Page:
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Leslie Hall

After Blanchot: Literature, criticism, philosophy edited by Leslie Hall, Brian Nelson and Dimitris Vardoulakis

September 2006, no. 284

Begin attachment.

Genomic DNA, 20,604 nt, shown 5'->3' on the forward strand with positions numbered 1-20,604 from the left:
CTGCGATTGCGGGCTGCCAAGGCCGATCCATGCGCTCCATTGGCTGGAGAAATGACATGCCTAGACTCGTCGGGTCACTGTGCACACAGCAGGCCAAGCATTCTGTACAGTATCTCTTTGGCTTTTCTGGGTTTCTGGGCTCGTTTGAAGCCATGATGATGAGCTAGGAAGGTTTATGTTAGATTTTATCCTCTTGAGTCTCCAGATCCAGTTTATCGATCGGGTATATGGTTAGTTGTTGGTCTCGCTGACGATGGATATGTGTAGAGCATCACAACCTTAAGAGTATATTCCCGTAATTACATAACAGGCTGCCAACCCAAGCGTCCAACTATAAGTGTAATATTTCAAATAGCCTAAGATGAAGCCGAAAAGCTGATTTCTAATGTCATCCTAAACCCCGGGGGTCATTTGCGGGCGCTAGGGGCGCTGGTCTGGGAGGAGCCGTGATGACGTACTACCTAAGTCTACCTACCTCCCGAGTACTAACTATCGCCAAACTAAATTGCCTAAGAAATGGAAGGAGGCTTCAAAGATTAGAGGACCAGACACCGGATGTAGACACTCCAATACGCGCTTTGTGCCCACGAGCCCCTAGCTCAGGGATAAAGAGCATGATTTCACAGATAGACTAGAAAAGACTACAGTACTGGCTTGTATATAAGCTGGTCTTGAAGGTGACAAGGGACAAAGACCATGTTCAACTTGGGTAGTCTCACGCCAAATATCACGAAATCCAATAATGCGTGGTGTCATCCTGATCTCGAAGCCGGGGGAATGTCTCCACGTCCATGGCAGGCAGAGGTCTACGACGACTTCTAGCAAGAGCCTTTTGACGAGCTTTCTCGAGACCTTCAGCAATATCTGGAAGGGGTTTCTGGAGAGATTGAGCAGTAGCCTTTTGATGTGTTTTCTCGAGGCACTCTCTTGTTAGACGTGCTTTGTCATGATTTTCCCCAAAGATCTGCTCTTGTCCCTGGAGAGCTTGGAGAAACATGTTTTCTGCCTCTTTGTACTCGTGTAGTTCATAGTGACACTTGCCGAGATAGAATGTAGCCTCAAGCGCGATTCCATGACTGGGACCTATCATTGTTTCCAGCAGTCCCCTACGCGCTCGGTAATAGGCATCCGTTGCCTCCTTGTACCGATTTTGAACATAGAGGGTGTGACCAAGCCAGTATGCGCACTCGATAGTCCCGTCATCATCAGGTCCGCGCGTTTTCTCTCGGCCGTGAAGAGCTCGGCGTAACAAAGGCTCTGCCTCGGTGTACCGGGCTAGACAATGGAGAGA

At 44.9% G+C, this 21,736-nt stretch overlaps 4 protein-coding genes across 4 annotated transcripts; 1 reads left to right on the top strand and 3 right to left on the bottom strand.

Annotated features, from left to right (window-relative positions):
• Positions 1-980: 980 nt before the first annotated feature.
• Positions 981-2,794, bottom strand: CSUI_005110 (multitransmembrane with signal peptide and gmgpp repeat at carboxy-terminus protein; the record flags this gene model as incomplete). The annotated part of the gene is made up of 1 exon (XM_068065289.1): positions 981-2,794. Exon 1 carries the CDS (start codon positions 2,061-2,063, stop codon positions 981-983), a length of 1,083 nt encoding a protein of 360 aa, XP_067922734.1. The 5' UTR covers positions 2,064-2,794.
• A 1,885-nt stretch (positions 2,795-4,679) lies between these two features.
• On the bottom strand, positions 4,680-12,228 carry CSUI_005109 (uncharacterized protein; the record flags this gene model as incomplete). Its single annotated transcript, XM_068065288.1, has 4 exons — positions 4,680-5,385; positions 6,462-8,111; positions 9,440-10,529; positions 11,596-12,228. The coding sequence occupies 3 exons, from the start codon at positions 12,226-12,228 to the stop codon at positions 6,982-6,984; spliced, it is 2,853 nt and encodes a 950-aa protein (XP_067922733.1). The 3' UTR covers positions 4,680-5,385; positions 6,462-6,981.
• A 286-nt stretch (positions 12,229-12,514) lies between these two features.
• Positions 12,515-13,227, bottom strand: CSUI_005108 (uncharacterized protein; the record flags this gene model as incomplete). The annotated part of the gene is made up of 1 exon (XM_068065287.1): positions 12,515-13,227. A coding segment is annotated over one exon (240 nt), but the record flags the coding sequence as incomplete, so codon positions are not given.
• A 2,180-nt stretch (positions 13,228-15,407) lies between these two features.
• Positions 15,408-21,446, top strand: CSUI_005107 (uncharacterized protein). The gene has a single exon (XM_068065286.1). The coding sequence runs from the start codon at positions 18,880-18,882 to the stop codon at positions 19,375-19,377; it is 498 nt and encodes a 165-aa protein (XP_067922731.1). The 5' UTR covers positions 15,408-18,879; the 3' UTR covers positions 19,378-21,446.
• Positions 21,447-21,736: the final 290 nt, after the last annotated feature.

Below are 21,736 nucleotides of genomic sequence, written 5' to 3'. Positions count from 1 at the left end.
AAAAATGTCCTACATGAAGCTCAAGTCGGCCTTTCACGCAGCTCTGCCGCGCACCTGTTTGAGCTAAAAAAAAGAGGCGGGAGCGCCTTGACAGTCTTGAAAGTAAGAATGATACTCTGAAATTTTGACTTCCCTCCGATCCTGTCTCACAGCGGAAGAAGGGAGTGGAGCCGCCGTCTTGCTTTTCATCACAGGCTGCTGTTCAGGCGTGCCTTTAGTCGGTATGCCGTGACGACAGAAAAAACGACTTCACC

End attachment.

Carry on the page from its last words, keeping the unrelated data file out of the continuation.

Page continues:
When I introduce undergraduates to the work of Maurice Blanchot, I begin with three simple stories. In the first, a philosopher refuses to allow himself to be photographed. Foucault tells of engaging in vig-orous conversation at a May 1968 demonstration with a man he learned only later was the elusive Blanchot. He was the unrecognised colleague, invisible and self-effacing, but also enormously productive (Leslie Hill tells us that his works, if collected, would run to three dozen volumes). The second story is told in Blanchot’s TheWriting of the Disaster (1980), in which a small boy awakens at night, looks out into the blackness and sees no stars, no presence, ‘nothing beyond’. It is a remembered scene, riveting in its clarity, of originary loss and intimations of mortality. The third story is without doubt the most well known. In 1944, Blanchot faced execution by a Nazi firing squad but somehow, mysteriously, ‘escaped his own death’. This bizarre impossibility, the sense of death’s untimeliness and capricious propinquity, marks all Blanchot’s work, his essays, journalism, fiction and philosophy, and infuses it with a pervasively melancholic tone.

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